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January, 2019 2:33 PM


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Trade war making life "hell" for Chinese toymakers

Trade war making life

The China-US trade war is weighing on a multitude of industries and economies at the start of 2019. and Chinese toymakers spoke up about their struggles as they prepared to take center stage at this week's Hong Kong Toys & Games Fair.

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11.01.2019 08:00 PM

The China-US trade war is weighing on a multitude of industries and economies at the start of 2019 and Chinese toymakers spoke up about their struggles as they prepared to take center stage at this week's Hong Kong Toys & Games Fair.

Toy manufacturers in China have yet to be directly affected by the long-running conflict between Washington and Beijing, as their products are not on the tariff list, but heightened tensions and growing uncertainty has already made it challenging for them to manage day-to-day business.

Many of these manufacturers were present at this year's Hong Kong Toys & Games Fair, a major annual fair that hosted more than 2,100 exhibitors from countries around the world. Hong Kong was once a thriving toymaking center and retains its heritage by hosting the event, though mainland China now dominates global toy manufacturing.

Johnny Sze, Director and Vice General Manager of educational toy producer Eastcolight, said that the trade war shaped this year's event in new and different ways, and more buyers from the US headed east to secure orders in bulk. The desire to lock in imports early is due to worries that toys may join the tariff list in the future, which could hit many companies’ bottom line.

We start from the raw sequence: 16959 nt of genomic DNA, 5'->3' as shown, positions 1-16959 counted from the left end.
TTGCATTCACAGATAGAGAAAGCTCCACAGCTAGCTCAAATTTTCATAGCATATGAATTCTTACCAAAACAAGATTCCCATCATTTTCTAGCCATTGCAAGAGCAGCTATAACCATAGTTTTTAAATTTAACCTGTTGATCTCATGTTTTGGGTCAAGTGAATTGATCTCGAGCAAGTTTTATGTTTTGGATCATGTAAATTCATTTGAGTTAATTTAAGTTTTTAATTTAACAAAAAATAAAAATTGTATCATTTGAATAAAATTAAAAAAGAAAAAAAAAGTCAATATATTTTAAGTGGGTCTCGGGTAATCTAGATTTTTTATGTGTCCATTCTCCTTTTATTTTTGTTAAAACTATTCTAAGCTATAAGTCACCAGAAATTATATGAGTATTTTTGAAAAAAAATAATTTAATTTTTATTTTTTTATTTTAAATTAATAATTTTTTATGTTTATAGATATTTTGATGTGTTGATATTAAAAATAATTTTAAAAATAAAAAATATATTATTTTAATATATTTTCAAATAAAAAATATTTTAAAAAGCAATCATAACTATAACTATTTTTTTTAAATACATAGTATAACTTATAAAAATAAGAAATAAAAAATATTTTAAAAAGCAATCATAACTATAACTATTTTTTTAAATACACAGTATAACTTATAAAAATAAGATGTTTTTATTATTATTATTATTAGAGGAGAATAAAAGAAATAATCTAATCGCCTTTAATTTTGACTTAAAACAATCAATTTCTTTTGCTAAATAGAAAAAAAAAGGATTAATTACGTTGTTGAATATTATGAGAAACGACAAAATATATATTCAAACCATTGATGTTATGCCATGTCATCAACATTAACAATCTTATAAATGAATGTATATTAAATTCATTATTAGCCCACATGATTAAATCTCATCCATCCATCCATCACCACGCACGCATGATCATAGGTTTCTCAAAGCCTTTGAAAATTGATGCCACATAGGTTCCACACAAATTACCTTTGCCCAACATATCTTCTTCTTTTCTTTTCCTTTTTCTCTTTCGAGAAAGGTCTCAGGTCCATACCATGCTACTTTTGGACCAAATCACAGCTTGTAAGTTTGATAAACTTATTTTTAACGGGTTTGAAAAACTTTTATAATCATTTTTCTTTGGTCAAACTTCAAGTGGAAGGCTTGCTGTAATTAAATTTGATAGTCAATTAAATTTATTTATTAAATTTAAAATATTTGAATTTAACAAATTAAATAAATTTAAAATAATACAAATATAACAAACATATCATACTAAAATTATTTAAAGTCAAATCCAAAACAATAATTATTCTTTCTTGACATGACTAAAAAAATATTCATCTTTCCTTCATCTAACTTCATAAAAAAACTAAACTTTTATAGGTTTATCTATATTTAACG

"This year, we noticed that we actually have a lot more US customers coming here, which is quite unexpected," Sze said in an interview with CNBC’s Squawk Box this week. Around 90% of the toys sold in the US come from mainland China, so it makes sense that many Americans ventured to Hong Kong to prevent supply chain headaches in the coming months.

Other manufacturers in China have already seen trading opportunities with US-based companies fall through. Joe Yao, Head of Shantou Subotech Toys, said that he is currently going through "hell," as third parties are now less interested in buying his company's precision remote control vehicles due to the prospect of future tariffs.

Yao said that the US was Shantou Subotech Toys' biggest market, but the specter of worsening trade tensions could put that in jeopardy. Manufacturers are hoping that the world's two biggest economic players can make progress in talks before the end of their 90-day truce, but they are pursuing alternative options in the event of renewed hostilities.

Stanley Lo, Marketing Director for Shenzhen Cowins Intelligence Development, said that his company is considering leaving China and could move manufacturing to another country in Asia. He added: "I think about Vietnam." Lo is set to visit the country in 2019 to assess whether a move would be possible.

The general consensus among toy manufacturers appears to be that the trade war will rumble on for some time yet. "I don't think the trade war will go away; it is just a matter of what percentage of tariffs will be imposed on each other," Ding Youzhong, Deputy General Manager at Guangdong Shiji Technology said. "While we wait to see the outcome of the talks, production capacity will be cut by 30% this year compared with last year, and the number of drones we sold to the US is likely to drop 60% to about 300,000."

There are already tariffs on high-tech electronics, which were common among the sophisticated toys displayed at this week's fair. Sze said that these levies will put added pressure on key suppliers already struggling with rising wages and more stringent environmental rules. He added: "We are worried that they will close down, and our supply chain will have some problems."

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